Kudos, kiddos: Walk, for mom's sake

No. I'm not going to walk on graduation day. It's just not important." That's what my son said two years ago.

His fiancée, Amber, and I looked at each other, silently communicating that no way in hell would either of us allow such a lapse of protocol and decorum.

(Pssst, undergrads: The graduation ceremony isn't just for you. It's for your parents, the people who have shaped and underwritten your education– starting at birth with your Lamaze Footfinder puppet socks, without which you would still be searching for your own feet.)

Amber said to him, "You can walk, Waldo, or you can roll. Because if you won't walk, we will tie you up and roll you down the aisle."

My son has never been impressed by pomp or circumstance, and anything ceremonial that he's forced into he will distort with a Waldovian twist that has all the solemnity of a "Monty Python" skit.

Several weeks ago, graduation day arrived at Virginia Tech, and the families and friends of the political science majors had gathered in the auditorium.

We waited, and I prayed that Waldo would show up on time.

If he didn't make it, I had threatened to find another extremely tall graduate to photograph, and I would then PhotoShop Waldo's face in between the stranger's cap and gown.

My cell phone rang. My son confirmed that he had, indeed, arrived, and was outside the auditorium, lining up with his fellow graduates. Phew.

The ceremony commenced, and each student was handed a huge, diploma-sized envelope. As one of the graduates strode down the aisle past me, he reached into the envelope and held up his diploma for his parents to admire as they snapped his picture.

Because it would take a few weeks for the paperwork of independent study courses and transfer credits to be processed, I knew that, unlike his colleagues, Waldo's big envelope wouldn't have a diploma in it. Instead, it would contain a form to mail in for a diploma.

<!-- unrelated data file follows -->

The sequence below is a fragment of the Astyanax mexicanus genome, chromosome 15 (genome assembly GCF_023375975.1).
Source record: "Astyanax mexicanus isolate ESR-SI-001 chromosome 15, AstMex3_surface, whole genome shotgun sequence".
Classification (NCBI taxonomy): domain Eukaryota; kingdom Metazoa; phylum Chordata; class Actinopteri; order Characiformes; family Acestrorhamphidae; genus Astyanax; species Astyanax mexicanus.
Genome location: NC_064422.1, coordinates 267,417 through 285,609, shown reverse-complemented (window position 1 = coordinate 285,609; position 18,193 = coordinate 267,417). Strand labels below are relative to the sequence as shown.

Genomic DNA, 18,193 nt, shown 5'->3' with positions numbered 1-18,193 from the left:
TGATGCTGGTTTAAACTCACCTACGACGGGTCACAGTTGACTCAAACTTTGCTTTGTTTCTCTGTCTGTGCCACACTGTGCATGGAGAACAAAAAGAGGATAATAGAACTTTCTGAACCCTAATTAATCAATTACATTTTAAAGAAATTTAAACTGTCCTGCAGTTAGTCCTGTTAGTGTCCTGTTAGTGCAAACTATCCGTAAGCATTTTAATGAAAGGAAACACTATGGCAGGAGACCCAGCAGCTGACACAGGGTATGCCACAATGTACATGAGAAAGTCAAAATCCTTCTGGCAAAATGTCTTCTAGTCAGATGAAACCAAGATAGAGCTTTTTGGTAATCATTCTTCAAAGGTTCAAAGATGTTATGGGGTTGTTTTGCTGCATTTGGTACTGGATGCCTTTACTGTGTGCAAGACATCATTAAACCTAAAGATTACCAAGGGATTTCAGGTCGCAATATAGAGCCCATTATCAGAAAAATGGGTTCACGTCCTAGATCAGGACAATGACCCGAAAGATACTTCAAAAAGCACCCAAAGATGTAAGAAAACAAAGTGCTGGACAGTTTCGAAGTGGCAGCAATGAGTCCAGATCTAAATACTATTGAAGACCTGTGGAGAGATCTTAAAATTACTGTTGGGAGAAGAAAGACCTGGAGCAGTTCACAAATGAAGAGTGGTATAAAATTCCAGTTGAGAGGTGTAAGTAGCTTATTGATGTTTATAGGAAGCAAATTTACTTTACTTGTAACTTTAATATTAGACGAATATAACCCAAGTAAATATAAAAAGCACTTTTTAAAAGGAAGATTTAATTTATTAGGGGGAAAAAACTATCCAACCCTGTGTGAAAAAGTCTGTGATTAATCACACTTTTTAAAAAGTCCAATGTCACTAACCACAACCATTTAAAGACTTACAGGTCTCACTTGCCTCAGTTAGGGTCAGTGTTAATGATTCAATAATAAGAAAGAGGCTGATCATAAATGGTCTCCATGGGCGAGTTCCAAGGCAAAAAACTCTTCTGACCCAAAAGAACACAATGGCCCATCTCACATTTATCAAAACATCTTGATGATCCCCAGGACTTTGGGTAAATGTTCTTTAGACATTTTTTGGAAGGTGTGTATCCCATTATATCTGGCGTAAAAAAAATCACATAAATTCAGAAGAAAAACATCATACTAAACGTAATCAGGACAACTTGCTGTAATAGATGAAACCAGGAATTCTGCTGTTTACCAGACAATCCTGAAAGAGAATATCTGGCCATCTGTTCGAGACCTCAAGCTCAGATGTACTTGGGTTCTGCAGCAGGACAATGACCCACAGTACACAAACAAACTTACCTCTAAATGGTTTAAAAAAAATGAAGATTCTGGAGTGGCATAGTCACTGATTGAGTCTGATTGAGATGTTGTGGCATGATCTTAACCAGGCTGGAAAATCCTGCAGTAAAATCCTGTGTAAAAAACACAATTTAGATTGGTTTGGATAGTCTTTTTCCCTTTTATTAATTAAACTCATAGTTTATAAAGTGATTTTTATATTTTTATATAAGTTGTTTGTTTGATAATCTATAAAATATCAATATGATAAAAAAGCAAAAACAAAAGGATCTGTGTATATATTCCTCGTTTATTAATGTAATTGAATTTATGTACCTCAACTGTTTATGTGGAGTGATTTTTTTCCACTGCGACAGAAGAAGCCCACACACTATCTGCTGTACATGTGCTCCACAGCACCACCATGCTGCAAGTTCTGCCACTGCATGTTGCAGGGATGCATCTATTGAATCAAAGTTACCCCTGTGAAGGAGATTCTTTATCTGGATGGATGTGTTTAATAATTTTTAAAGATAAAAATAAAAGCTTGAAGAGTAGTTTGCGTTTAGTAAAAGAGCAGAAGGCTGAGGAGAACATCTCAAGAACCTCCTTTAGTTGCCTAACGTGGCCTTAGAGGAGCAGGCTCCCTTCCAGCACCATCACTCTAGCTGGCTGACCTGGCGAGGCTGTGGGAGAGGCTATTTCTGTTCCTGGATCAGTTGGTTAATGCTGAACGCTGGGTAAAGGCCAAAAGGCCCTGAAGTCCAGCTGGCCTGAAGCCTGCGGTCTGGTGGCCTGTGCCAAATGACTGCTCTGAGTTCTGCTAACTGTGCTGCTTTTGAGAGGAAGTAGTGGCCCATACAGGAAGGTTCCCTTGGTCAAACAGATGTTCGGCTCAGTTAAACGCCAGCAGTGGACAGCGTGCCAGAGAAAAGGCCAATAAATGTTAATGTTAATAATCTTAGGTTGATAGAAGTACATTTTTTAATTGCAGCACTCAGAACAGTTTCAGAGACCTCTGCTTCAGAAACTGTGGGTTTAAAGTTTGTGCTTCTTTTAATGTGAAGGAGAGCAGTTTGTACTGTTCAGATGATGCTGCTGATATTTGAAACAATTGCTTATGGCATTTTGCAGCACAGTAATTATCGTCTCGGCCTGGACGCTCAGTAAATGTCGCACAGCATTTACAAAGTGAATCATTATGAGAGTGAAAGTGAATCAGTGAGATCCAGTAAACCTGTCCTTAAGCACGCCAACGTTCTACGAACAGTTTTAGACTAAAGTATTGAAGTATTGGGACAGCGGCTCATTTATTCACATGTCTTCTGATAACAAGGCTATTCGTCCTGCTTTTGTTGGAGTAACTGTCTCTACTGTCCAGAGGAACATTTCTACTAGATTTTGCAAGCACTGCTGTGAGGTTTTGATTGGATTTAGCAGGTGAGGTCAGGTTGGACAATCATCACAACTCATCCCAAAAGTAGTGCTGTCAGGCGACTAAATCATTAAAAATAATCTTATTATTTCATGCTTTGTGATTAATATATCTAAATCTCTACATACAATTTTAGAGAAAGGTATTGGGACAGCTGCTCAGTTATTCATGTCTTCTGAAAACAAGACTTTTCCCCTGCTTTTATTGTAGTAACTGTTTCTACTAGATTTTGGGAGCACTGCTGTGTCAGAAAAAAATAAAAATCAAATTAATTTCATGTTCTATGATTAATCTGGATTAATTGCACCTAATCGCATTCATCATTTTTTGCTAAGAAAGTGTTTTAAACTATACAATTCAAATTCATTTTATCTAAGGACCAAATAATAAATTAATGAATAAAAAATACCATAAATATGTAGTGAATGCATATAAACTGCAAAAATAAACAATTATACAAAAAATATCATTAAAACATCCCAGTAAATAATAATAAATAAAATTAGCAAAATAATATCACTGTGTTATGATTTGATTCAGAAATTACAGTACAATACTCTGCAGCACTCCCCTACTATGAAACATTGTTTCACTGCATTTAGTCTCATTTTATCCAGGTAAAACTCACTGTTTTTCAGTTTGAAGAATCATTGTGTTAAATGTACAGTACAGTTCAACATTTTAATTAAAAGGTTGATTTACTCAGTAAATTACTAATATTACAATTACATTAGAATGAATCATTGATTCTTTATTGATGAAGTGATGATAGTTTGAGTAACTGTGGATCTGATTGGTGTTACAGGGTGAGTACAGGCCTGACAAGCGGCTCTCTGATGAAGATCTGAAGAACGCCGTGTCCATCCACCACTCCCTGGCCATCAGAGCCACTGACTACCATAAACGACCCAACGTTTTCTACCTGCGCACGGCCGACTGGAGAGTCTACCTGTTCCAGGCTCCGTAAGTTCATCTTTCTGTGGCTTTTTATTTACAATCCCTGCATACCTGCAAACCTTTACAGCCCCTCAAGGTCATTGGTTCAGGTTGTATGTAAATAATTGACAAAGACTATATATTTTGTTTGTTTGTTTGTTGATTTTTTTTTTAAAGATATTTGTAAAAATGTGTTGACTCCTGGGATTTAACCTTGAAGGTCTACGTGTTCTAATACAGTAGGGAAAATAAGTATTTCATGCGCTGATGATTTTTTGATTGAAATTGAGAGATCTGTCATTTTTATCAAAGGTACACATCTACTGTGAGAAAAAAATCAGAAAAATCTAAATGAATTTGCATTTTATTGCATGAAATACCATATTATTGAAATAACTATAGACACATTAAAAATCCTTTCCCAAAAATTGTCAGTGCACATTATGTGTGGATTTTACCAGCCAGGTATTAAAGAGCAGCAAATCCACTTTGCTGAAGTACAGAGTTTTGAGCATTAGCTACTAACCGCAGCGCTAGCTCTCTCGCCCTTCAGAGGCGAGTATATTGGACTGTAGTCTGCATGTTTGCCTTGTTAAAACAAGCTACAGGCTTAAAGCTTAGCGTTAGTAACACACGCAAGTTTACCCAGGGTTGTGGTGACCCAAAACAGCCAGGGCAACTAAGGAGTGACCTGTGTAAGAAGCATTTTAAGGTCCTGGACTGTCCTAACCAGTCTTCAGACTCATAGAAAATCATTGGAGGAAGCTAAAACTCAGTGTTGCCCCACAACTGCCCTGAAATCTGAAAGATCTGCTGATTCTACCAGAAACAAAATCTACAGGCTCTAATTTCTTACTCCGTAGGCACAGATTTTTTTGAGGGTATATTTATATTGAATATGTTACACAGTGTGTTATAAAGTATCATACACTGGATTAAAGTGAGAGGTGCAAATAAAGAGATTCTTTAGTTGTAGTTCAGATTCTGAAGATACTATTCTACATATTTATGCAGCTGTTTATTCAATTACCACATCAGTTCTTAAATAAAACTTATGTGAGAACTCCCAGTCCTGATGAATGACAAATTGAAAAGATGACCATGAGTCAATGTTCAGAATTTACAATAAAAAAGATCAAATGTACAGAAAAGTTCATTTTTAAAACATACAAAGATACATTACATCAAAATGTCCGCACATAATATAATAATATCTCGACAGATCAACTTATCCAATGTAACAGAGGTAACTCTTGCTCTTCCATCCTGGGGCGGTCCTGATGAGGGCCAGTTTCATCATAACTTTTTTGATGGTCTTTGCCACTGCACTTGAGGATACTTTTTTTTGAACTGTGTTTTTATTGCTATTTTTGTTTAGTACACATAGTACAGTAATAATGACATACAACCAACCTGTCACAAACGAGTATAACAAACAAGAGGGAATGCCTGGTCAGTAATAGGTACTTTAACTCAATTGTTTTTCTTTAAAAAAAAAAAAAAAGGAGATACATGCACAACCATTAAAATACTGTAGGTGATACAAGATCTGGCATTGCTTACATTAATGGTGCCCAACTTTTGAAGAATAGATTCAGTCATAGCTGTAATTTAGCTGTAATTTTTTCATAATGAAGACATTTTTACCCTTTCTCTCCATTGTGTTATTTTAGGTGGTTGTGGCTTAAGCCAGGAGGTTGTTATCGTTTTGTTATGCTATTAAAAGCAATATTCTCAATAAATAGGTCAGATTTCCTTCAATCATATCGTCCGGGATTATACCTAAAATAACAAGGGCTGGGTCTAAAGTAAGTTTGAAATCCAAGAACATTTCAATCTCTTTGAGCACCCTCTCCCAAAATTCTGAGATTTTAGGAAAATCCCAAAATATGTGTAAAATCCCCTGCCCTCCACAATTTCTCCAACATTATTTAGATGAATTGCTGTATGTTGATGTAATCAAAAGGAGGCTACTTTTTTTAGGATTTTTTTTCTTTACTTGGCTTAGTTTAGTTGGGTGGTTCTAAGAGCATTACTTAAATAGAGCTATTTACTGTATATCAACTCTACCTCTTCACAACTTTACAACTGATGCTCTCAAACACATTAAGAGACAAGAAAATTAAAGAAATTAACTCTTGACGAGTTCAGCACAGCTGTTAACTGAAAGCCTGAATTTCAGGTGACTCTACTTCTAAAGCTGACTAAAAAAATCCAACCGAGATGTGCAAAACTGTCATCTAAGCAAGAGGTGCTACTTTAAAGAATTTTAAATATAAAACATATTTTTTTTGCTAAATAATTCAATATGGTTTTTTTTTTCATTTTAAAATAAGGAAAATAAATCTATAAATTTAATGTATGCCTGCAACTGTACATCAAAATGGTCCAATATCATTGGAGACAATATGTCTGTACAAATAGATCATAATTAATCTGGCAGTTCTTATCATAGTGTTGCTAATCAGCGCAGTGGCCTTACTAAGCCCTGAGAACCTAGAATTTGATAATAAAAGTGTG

When it was my son's turn, a professor announced his name. As Waldo crossed the stage to receive his envelope, the professor leaned into the microphone again and added, "Soon to be a star."

As Waldo returned to his seat, I was the beaming mother: teary-eyed, thinking how far he had come– now that he's 26, and finally graduating from college (with high honors) and how his judgment has matured– since those irreverent teenage years.

What I didn't know (but found out later, at the reception) was that when Waldo returned to his seat, he reached into the diploma-less envelope, removed the form, then held the envelope up and, with a flourish, grasped the two sides and ripped it in half– to the horrified gasps of the cap-and-gowned audience around him.

As he continued to rip the envelope into smaller and smaller pieces, Waldo grinned at his colleagues, shrugged, and said, "It's just a piece of paper."

He never did let on that the envelope held no diploma.

I can only assume that his fellow graduates are now telling the tale of the lunatic ("'Soon to be a star'– as if!") who ripped up his diploma on graduation day.

And just yesterday, I was cleaning out my car and found (on the floor of the back seat) the form he was supposed to have filled out and mailed in order to finally receive a diploma. Apparently, Mr. Magna cum laude set it down and never gave it another thought.

Where did I go wrong?

It makes me queasy just thinking about what surprises Waldo may have in store for us in September, when he and Amber will unite in that mother of all ceremonies: their wedding.

Janis Jaquith is a free-spirit in Free Union.